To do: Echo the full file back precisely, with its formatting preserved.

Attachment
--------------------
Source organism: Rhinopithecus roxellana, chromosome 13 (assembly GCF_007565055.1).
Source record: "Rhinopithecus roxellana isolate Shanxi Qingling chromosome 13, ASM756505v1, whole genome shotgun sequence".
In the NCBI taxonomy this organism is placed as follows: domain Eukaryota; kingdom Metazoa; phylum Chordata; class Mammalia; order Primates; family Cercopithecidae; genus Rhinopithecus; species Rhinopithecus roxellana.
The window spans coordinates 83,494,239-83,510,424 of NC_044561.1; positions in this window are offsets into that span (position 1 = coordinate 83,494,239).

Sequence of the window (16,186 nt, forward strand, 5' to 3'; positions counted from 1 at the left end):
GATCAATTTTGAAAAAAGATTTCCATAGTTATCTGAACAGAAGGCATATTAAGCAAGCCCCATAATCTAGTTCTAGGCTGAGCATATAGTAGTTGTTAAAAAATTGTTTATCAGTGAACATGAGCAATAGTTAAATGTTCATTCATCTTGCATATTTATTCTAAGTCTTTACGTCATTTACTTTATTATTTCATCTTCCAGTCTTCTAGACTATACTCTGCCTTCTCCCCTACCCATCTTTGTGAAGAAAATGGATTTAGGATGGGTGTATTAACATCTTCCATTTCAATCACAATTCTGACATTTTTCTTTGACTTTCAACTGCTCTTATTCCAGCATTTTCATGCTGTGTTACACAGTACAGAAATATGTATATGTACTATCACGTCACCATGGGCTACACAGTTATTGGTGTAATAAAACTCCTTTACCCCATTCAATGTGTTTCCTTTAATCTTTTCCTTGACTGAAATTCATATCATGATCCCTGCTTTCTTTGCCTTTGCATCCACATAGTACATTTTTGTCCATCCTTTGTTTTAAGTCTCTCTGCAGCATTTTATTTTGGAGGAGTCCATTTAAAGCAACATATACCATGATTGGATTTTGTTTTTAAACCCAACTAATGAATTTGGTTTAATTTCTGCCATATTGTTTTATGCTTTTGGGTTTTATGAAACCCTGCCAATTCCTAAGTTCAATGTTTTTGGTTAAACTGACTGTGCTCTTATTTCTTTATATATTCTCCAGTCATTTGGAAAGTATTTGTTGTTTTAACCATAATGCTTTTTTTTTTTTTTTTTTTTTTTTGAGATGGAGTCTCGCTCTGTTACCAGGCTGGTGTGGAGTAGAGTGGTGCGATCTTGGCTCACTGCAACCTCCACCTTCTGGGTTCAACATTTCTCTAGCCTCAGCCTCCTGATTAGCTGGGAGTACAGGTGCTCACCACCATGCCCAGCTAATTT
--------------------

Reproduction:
Source organism: Rhinopithecus roxellana, chromosome 13 (assembly GCF_007565055.1).
Source record: "Rhinopithecus roxellana isolate Shanxi Qingling chromosome 13, ASM756505v1, whole genome shotgun sequence".
In the NCBI taxonomy this organism is placed as follows: domain Eukaryota; kingdom Metazoa; phylum Chordata; class Mammalia; order Primates; family Cercopithecidae; genus Rhinopithecus; species Rhinopithecus roxellana.
The window spans coordinates 83,494,239-83,510,424 of NC_044561.1; positions in this window are offsets into that span (position 1 = coordinate 83,494,239).

Sequence of the window (16,186 nt, forward strand, 5' to 3'; positions counted from 1 at the left end):
GATCAATTTTGAAAAAAGATTTCCATAGTTATCTGAACAGAAGGCATATTAAGCAAGCCCCATAATCTAGTTCTAGGCTGAGCATATAGTAGTTGTTAAAAAATTGTTTATCAGTGAACATGAGCAATAGTTAAATGTTCATTCATCTTGCATATTTATTCTAAGTCTTTACGTCATTTACTTTATTATTTCATCTTCCAGTCTTCTAGACTATACTCTGCCTTCTCCCCTACCCATCTTTGTGAAGAAAATGGATTTAGGATGGGTGTATTAACATCTTCCATTTCAATCACAATTCTGACATTTTTCTTTGACTTTCAACTGCTCTTATTCCAGCATTTTCATGCTGTGTTACACAGTACAGAAATATGTATATGTACTATCACGTCACCATGGGCTACACAGTTATTGGTGTAATAAAACTCCTTTACCCCATTCAATGTGTTTCCTTTAATCTTTTCCTTGACTGAAATTCATATCATGATCCCTGCTTTCTTTGCCTTTGCATCCACATAGTACATTTTTGTCCATCCTTTGTTTTAAGTCTCTCTGCAGCATTTTATTTTGGAGGAGTCCATTTAAAGCAACATATACCATGATTGGATTTTGTTTTTAAACCCAACTAATGAATTTGGTTTAATTTCTGCCATATTGTTTTATGCTTTTGGGTTTTATGAAACCCTGCCAATTCCTAAGTTCAATGTTTTTGGTTAAACTGACTGTGCTCTTATTTCTTTATATATTCTCCAGTCATTTGGAAAGTATTTGTTGTTTTAACCATAATGCTTTTTTTTTTTTTTTTTTTTTTTTGAGATGGAGTCTCGCTCTGTTACCAGGCTGGTGTGGAGTAGAGTGGTGCGATCTTGGCTCACTGCAACCTCCACCTTCTGGGTTCAACATTTCTCTAGCCTCAGCCTCCTGATTAGCTGGGAGTACAGGTGCTCACCACCATGCCCAGCTAATTT